Dance Of The Vampires

Phantom Crawford to be revived as £20m vampire
The London Times
August 12, 2001
By John Harlow

SOMETIMES it pays to be undead. Michael Crawford, who won international fame playing Andrew Lloyd Webber's The Phantom of the Opera, is to become the world's highest-paid theatre star in a show based on the 1967 film Dance of the Vampires.

Negotiators for Crawford, who will be 60 next January, have made it clear to the producers that he wants a "retirement package" of up to £20m to play an aristocratic vampire falling in love with a woman. The part would require him to be on stage for the next three years.

His pay packet would exceed the £12m he earned for his last regular show - 700 appearances in the high-energy production EFX at the MGM Grand hotel in Las Vegas, which ended prematurely with a hip injury in 1996. The pay packet would also exceed the £15m that Michael Flatley, 43, is said to have made during his "farewell" Feet of Flames tour which ended last month.

The prospect of a record payday reflects renewed confidence among American theatre producers. Ticket sales last year were 20% up on 1999 and the phenomenal New York success of The Producers, a stage version of the 1968 Mel Brooks film, revived interest in turning old films into live musicals.

Producers are pinning their biggest hopes and budgets on witty supernatural stage shows, prompted by television hits such as Buffy the Vampire Slayer. Brooks will follow The Producers with an all-singing version of his Young Frankenstein. His less successful Dracula: Dead and Loving It is to be staged as a gay musical in San Francisco next year.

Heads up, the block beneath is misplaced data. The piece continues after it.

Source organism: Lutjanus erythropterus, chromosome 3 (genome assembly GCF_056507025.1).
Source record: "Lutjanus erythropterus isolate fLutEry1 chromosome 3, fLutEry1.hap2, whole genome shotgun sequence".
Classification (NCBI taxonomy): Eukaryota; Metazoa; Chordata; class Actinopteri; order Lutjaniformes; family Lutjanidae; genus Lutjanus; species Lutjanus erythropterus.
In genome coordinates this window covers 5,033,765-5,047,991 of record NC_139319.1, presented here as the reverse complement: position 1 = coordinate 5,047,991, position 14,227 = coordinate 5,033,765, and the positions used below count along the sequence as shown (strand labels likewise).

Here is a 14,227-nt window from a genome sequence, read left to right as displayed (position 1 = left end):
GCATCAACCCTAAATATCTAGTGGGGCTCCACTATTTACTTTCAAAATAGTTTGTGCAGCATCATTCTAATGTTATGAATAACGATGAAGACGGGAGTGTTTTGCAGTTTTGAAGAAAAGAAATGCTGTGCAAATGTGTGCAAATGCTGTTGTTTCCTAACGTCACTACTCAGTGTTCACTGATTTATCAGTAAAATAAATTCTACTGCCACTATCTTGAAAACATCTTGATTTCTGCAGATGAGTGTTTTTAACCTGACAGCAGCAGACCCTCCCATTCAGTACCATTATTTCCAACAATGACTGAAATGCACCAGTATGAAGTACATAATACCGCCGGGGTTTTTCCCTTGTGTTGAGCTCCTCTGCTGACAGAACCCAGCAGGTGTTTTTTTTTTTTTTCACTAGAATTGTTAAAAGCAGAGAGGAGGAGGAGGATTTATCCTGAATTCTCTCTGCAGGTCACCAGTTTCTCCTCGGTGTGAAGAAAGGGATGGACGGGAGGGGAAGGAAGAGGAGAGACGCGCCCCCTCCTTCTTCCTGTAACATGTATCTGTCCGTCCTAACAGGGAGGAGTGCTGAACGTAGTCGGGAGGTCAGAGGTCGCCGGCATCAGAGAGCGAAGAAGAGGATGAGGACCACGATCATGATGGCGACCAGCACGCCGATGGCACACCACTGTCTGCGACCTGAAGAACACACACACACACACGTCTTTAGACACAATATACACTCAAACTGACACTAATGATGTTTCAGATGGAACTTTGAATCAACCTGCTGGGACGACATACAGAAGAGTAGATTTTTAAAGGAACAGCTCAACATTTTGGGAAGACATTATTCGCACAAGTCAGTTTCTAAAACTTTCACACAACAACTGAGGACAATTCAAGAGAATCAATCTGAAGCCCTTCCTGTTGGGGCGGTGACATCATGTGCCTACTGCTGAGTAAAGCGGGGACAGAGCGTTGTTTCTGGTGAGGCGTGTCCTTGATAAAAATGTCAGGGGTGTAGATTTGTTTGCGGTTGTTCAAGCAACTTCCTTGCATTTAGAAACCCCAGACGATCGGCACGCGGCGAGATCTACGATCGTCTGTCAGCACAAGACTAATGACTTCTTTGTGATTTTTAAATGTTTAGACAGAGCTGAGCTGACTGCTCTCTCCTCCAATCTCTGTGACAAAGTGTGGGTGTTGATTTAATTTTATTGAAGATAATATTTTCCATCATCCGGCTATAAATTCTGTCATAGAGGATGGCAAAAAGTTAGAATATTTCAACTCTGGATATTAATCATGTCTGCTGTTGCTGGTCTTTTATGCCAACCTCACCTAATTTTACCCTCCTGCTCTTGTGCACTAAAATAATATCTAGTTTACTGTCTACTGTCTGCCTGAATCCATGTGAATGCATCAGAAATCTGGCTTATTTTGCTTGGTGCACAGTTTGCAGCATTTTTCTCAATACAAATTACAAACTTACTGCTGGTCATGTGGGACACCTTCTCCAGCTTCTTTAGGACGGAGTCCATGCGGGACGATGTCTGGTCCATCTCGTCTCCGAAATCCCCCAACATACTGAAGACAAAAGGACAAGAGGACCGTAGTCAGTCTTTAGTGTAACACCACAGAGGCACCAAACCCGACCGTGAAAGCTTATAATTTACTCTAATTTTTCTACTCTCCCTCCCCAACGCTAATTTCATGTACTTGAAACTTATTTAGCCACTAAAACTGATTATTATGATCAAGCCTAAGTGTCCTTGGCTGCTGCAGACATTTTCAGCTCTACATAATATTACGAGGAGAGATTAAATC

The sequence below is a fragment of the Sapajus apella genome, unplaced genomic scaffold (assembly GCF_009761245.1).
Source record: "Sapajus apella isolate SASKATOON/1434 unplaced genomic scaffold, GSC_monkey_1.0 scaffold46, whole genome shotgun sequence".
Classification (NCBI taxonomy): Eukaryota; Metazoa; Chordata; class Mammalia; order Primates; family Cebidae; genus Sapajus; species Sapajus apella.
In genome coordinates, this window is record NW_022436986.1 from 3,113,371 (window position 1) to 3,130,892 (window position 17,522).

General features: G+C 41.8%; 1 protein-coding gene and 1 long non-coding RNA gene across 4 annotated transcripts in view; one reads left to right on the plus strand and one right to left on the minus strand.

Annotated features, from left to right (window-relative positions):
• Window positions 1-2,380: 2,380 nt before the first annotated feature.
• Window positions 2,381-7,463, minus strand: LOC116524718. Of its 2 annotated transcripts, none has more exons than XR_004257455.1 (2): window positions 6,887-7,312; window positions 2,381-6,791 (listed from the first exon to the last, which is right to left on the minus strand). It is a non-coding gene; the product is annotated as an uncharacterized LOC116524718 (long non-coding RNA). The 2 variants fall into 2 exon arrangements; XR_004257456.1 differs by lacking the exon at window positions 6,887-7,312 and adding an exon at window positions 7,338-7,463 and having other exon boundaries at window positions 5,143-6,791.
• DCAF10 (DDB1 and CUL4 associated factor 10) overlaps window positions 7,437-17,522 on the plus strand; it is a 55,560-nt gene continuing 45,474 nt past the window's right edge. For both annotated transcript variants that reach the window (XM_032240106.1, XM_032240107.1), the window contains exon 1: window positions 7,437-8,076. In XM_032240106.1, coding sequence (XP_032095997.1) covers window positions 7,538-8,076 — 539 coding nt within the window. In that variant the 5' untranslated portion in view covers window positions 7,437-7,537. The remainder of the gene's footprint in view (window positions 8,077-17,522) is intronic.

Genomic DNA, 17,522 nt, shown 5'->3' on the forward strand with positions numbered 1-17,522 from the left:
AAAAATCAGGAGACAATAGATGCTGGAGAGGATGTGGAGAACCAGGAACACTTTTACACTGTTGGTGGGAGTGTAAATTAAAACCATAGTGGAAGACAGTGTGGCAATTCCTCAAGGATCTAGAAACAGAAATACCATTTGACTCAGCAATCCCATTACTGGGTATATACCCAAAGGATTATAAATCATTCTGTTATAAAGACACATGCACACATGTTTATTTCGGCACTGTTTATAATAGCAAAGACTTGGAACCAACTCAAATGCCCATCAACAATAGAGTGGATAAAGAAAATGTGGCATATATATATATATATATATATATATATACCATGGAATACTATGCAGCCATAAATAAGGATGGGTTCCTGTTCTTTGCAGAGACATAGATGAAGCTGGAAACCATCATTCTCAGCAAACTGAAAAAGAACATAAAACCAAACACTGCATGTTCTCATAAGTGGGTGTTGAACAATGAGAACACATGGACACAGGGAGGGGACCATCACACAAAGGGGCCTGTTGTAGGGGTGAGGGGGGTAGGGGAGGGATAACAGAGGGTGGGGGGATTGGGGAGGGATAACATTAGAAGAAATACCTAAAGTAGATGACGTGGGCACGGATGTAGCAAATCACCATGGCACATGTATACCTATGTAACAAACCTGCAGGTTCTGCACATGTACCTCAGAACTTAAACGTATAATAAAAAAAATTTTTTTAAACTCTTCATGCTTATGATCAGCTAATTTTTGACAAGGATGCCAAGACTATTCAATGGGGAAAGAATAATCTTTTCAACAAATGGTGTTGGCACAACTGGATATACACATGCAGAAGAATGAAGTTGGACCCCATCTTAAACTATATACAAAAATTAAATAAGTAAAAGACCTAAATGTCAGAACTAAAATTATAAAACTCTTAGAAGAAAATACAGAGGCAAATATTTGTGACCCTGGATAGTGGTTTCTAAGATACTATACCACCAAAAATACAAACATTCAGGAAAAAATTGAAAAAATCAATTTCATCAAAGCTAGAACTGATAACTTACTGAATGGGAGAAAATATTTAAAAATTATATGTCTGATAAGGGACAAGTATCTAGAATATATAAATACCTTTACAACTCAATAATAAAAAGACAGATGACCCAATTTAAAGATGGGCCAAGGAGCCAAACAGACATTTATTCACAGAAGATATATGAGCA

Roman Polanski's Dance of the Vampires, starring his wife Sharon Tate, was one of the first intentionally comic horror movies and has been rewritten by Jim Steinman. He also wrote Bat Out of Hell with Meatloaf, the outsized rock singer, and Whistle Down the Wind with Lord Lloyd-Webber. Last week Lloyd-Webber said the new show was an "erotic, Wagnerian musical with lots of humour".

Steinman said he hoped a deal with Crawford was close. "He is a towering talent and probably the biggest box office star in the theatre. He would be worth every cent we can pay him."

Large-scale travelling shows used to be loss-makers but new technology, such as folding sets and computerised light displays, can make them highly profitable.

John Caird, the director, who shared a Tony award with Trevor Nunn for their New York production of Les Misérables, said the show would make its debut on Broadway before transferring to Los Angeles and London.

A source close to Crawford said he had already learnt many of the songs and was eager to get back to the stage "once a few financial and scheduling details are worked out".

Having apparently lost the film role of The Phantom of the Opera to Antonio Banderas, he is understood to be determined to play the undead count in any remake of the Polanski film.Born Michael Patrick Dumble-Smith in Wiltshire, Crawford changed his name in honour of his favourite brand of biscuits. As a teenager he took part in Benjamin Britten's educational musical Let's Make an Opera, and in the 1960s he starred in films such as The Knack and How I Won the War, as well as playing opposite Barbra Streisand in Hello Dolly! He was voted funniest man on television for his role as the hapless Frank Spencer in the sitcom Some Mothers Do 'Ave 'Em.

He spent three months at the New York Circus School in preparation for his role as the American showman P T Barnum in the musical Barnum which was seen by 2.5m people in New York and London. In 1986 Lloyd-Webber cast him as the tragic anti-hero of The Phantom of the Opera. It gave Lloyd-Webber and the producer Sir Cameron Mackintosh their greatest hit.

Since he was replaced by David Cassidy in Las Vegas, Crawford has rarely been seen on stage. Last year he sang Lloyd-Webber ballads on a tribute night for Steven Spielberg in Los Angeles.

The news that Crawford may tread the boards again is a relief to his followers. "Some people might think that musically he is a bit middle of the road," said Jaime Winters, who runs one of Crawford's fan clubs. "But he is an ambassador for Britain and we need him."